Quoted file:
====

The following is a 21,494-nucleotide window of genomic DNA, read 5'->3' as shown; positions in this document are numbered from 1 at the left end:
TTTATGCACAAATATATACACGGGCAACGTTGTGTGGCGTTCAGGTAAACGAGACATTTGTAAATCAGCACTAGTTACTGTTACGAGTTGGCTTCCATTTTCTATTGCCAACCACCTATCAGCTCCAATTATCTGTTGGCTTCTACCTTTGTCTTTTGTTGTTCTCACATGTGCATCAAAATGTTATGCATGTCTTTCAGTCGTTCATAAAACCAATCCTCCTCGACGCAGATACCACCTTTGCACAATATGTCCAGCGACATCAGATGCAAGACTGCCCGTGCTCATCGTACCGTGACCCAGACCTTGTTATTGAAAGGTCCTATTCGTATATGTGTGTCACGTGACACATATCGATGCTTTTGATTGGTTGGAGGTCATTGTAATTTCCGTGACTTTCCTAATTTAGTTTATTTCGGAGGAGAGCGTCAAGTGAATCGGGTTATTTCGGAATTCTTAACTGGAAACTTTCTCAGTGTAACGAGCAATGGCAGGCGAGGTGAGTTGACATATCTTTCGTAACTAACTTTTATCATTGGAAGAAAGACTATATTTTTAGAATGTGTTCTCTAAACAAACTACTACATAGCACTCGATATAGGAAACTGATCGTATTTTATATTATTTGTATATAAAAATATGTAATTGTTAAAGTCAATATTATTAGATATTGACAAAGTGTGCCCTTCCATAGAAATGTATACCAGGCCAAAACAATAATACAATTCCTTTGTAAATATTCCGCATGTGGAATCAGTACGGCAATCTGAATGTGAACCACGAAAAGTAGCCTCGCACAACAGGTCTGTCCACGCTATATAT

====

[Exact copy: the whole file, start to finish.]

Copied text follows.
The following is a 21,494-nucleotide window of genomic DNA, read 5'->3' as shown; positions in this document are numbered from 1 at the left end:
TTTATGCACAAATATATACACGGGCAACGTTGTGTGGCGTTCAGGTAAACGAGACATTTGTAAATCAGCACTAGTTACTGTTACGAGTTGGCTTCCATTTTCTATTGCCAACCACCTATCAGCTCCAATTATCTGTTGGCTTCTACCTTTGTCTTTTGTTGTTCTCACATGTGCATCAAAATGTTATGCATGTCTTTCAGTCGTTCATAAAACCAATCCTCCTCGACGCAGATACCACCTTTGCACAATATGTCCAGCGACATCAGATGCAAGACTGCCCGTGCTCATCGTACCGTGACCCAGACCTTGTTATTGAAAGGTCCTATTCGTATATGTGTGTCACGTGACACATATCGATGCTTTTGATTGGTTGGAGGTCATTGTAATTTCCGTGACTTTCCTAATTTAGTTTATTTCGGAGGAGAGCGTCAAGTGAATCGGGTTATTTCGGAATTCTTAACTGGAAACTTTCTCAGTGTAACGAGCAATGGCAGGCGAGGTGAGTTGACATATCTTTCGTAACTAACTTTTATCATTGGAAGAAAGACTATATTTTTAGAATGTGTTCTCTAAACAAACTACTACATAGCACTCGATATAGGAAACTGATCGTATTTTATATTATTTGTATATAAAAATATGTAATTGTTAAAGTCAATATTATTAGATATTGACAAAGTGTGCCCTTCCATAGAAATGTATACCAGGCCAAAACAATAATACAATTCCTTTGTAAATATTCCGCATGTGGAATCAGTACGGCAATCTGAATGTGAACCACGAAAAGTAGCCTCGCACAACAGGTCTGTCCACGCTATATAT